Simon Miller | 10/10/2011
I’ve built dozens of commerce-enabled websites since the early days of the Internet, and in that time I have learned a few things that, in my opinion and experience, provide for a better ecommerce website that gives your customer greater confidence in your service offering – and customer confidence is the main loyalty you need to gain.
1. Provide detailed product information
Convincing a customer to lay out a hundred dollars on a pair of jeans based on a one line sentence description and a thumbnail photo is a hard sell. If your website has good design, there is no reason why you can’t provide as much detailed information about your products as possible. Include a large zoom of the product image and multiple images in a gallery. Don’t be afraid to include multiple paragraphs of description – your web designer may suggest grouping or tabbing the content for readability. Some websites go as far to include video demonstrations of their product in use. The more confidence you can give a customer that the product you are selling is the right one for them, the better.
2. Ensure a clean and simple checkout process
One of the simplest things to do is to drastically clean up the checkout process of your website by removing all aspects of website clutter not directly involved in the checkout process. Simplify the site navigation to a step 1-2- 3 process. Remove any spotlights and sections that would cause the user to click away from the checkout.
Try to keep the checkout process to as few fields and few pages as possible – now is not the time to demand a survey. The fewer items on the screen means it’s easier for the customer to read and understand what you want from them – and that adds to their confidence.
3. Clearly display all costs before selecting the payment method
One of my biggest annoyances in ecommerce sites is not being shown the final amount that I have to pay until AFTER I have entered my credit card number and pressed Continue. It surprises me the amount of sites that do this without making it clear (like Amazon makes it clear) that you aren’t going to get charged until the following page.
Show your customers an invoice BEFORE they select their payment type – the summary of items purchased, the postage cost, tax value and final amount payable. If postage costs alter based on their shipping address, gather that information first. I have give up on many websites and bought elsewhere when faced with final steps that don’t give me the confidence I need.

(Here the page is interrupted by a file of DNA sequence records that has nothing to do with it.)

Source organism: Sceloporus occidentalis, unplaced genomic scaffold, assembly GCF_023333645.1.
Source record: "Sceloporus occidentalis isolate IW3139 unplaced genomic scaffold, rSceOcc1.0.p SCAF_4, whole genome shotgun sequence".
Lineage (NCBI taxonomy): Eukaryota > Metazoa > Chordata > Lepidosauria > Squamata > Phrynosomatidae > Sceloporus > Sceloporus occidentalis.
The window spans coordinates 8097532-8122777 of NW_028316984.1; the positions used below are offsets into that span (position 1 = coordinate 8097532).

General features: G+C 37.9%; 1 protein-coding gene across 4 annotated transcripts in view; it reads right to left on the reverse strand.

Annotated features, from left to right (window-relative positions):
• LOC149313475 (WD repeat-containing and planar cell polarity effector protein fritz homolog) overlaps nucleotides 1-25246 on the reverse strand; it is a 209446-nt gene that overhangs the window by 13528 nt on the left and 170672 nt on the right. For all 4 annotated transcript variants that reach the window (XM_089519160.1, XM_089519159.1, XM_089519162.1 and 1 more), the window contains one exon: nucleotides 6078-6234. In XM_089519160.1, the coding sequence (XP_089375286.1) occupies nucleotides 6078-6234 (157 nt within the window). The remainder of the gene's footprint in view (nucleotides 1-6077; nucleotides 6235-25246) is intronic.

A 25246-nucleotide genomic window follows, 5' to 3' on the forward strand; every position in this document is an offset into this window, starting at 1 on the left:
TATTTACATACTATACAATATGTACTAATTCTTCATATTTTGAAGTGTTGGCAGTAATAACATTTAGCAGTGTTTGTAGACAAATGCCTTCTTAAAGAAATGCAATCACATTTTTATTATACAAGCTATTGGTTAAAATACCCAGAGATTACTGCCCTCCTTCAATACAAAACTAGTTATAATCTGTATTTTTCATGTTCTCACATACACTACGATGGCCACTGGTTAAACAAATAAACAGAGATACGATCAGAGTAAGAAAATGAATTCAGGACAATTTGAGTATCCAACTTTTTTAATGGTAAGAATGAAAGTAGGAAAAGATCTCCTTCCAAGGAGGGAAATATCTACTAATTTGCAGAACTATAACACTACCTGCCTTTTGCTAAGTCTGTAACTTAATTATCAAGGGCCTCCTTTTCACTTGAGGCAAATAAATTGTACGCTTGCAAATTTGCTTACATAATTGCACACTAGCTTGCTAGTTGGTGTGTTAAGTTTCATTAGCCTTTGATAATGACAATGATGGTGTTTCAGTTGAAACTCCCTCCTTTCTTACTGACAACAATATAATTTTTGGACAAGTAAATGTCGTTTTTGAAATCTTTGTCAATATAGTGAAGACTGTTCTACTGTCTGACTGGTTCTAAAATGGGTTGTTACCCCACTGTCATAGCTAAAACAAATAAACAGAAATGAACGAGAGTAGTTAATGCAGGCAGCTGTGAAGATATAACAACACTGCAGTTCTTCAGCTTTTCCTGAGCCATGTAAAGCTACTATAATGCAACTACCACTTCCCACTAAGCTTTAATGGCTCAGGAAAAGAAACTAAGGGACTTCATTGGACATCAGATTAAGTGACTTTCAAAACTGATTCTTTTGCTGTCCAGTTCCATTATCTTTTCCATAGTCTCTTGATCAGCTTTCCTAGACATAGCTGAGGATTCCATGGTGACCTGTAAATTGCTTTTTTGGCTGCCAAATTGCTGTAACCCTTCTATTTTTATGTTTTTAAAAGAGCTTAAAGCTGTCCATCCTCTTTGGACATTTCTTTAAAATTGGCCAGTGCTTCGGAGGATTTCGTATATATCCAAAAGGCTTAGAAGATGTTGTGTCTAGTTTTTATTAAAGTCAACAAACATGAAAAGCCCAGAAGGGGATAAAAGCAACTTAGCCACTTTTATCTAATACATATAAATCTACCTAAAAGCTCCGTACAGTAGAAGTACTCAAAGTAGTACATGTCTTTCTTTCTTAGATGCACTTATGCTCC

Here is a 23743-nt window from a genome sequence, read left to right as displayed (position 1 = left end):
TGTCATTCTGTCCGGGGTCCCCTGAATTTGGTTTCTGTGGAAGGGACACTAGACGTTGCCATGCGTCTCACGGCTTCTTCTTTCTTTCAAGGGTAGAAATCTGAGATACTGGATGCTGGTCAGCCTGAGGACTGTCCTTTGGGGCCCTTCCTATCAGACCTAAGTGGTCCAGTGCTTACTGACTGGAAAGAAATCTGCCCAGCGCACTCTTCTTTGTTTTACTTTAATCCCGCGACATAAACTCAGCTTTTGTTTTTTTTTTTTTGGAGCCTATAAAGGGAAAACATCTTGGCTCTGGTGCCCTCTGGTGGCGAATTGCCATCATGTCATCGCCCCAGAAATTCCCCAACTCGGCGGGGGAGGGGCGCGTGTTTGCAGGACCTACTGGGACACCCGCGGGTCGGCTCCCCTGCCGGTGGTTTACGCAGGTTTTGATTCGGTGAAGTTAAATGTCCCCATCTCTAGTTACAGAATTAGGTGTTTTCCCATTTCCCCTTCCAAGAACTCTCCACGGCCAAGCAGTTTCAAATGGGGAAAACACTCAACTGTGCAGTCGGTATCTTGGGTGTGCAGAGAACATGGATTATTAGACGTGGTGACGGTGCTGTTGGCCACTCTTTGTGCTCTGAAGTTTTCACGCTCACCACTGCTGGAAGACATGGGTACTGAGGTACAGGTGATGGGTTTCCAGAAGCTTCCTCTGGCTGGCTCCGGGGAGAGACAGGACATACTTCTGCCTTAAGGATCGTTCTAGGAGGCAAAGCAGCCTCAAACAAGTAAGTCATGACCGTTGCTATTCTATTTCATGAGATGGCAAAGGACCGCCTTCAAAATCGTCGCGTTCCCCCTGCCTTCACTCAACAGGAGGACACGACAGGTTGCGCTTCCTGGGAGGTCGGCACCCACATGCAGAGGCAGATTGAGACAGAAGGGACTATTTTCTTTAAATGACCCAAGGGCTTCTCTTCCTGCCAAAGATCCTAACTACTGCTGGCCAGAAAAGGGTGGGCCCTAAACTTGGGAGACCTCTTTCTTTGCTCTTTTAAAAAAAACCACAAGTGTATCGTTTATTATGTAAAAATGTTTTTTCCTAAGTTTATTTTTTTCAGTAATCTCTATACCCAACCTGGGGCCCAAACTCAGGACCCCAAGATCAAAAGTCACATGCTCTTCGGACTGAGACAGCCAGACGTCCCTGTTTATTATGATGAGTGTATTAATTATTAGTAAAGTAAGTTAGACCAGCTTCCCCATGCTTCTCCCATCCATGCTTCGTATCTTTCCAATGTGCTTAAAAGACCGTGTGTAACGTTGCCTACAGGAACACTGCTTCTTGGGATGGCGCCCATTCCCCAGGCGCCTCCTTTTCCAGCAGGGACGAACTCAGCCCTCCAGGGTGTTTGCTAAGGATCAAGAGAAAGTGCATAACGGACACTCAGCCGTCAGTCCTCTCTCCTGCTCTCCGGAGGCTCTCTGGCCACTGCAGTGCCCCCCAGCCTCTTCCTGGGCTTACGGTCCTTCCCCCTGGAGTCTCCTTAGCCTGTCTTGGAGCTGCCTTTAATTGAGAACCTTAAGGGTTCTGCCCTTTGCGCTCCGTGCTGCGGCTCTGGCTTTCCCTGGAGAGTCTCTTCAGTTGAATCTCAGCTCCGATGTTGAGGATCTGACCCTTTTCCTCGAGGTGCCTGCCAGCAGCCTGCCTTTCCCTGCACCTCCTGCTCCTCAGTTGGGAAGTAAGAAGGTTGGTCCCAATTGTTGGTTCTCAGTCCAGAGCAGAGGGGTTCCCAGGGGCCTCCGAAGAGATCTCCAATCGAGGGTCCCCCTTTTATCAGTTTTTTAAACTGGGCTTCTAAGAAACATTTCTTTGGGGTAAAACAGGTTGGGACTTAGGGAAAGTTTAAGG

4. Provide quicker payment methods
1. As more people buy products on their phones or from their laptops when lazing on the couch, convenient access to ones wallet to retrieve the all important credit card information may itself be a barrier to getting customer dollars. You can have your website save customer credit card information, but unless you do this correctly with a token-based payment gateway you could find yourself at the end of a lawsuit. This is where PayPal comes in handy.
More and more people use eBay and that means they have a PayPal account. PayPal have simplified it so much that you can even use your mobile phone number as your username instead of your email address. By enabling checkout with PayPal a user does not have to reach for his or her wallet; they simply have to remember their password. Consider this when building your website – how impulsive are your products? Getting $9.95 from a customer who only has to enter a password sets off far fewer red flags in a person’s head when considering their finances. Having to enter a credit card number and expiry date causes you to acknowledge where the money is coming from.
There are other more things to consider when drafting your checkout process - such as ensuring the entire process is secured with an SSL certificate, and keeping a customer’s shopping cart against their account so that they don’t have to re-add items when returning to your website - but these should give you some food for thought.
Interested in learning more?
Wiliam is a leading supplier of web solutions and can provide expert advice to assist your business or organisation online.